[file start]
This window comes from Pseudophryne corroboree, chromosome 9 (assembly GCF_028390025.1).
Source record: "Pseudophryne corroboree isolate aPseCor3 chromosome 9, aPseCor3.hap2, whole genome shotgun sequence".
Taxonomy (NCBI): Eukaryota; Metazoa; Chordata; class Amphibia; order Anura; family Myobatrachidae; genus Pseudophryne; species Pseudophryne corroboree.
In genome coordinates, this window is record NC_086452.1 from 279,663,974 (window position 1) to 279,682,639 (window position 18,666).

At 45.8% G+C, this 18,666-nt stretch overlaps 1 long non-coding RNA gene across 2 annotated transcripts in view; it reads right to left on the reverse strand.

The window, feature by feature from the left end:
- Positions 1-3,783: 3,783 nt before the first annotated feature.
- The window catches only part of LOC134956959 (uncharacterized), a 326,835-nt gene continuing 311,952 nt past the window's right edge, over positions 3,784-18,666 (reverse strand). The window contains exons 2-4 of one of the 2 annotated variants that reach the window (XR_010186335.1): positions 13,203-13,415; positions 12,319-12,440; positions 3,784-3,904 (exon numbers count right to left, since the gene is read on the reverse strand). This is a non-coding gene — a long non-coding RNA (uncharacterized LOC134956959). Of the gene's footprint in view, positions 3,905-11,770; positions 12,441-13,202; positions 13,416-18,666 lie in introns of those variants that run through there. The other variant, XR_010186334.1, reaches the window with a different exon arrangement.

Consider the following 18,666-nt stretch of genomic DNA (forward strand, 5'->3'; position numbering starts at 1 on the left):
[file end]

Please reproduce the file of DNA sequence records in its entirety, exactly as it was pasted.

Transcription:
This window comes from Pseudophryne corroboree, chromosome 9 (assembly GCF_028390025.1).
Source record: "Pseudophryne corroboree isolate aPseCor3 chromosome 9, aPseCor3.hap2, whole genome shotgun sequence".
Taxonomy (NCBI): Eukaryota; Metazoa; Chordata; class Amphibia; order Anura; family Myobatrachidae; genus Pseudophryne; species Pseudophryne corroboree.
In genome coordinates, this window is record NC_086452.1 from 279,663,974 (window position 1) to 279,682,639 (window position 18,666).

At 45.8% G+C, this 18,666-nt stretch overlaps 1 long non-coding RNA gene across 2 annotated transcripts in view; it reads right to left on the reverse strand.

The window, feature by feature from the left end:
- Positions 1-3,783: 3,783 nt before the first annotated feature.
- The window catches only part of LOC134956959 (uncharacterized), a 326,835-nt gene continuing 311,952 nt past the window's right edge, over positions 3,784-18,666 (reverse strand). The window contains exons 2-4 of one of the 2 annotated variants that reach the window (XR_010186335.1): positions 13,203-13,415; positions 12,319-12,440; positions 3,784-3,904 (exon numbers count right to left, since the gene is read on the reverse strand). This is a non-coding gene — a long non-coding RNA (uncharacterized LOC134956959). Of the gene's footprint in view, positions 3,905-11,770; positions 12,441-13,202; positions 13,416-18,666 lie in introns of those variants that run through there. The other variant, XR_010186334.1, reaches the window with a different exon arrangement.

Consider the following 18,666-nt stretch of genomic DNA (forward strand, 5'->3'; position numbering starts at 1 on the left):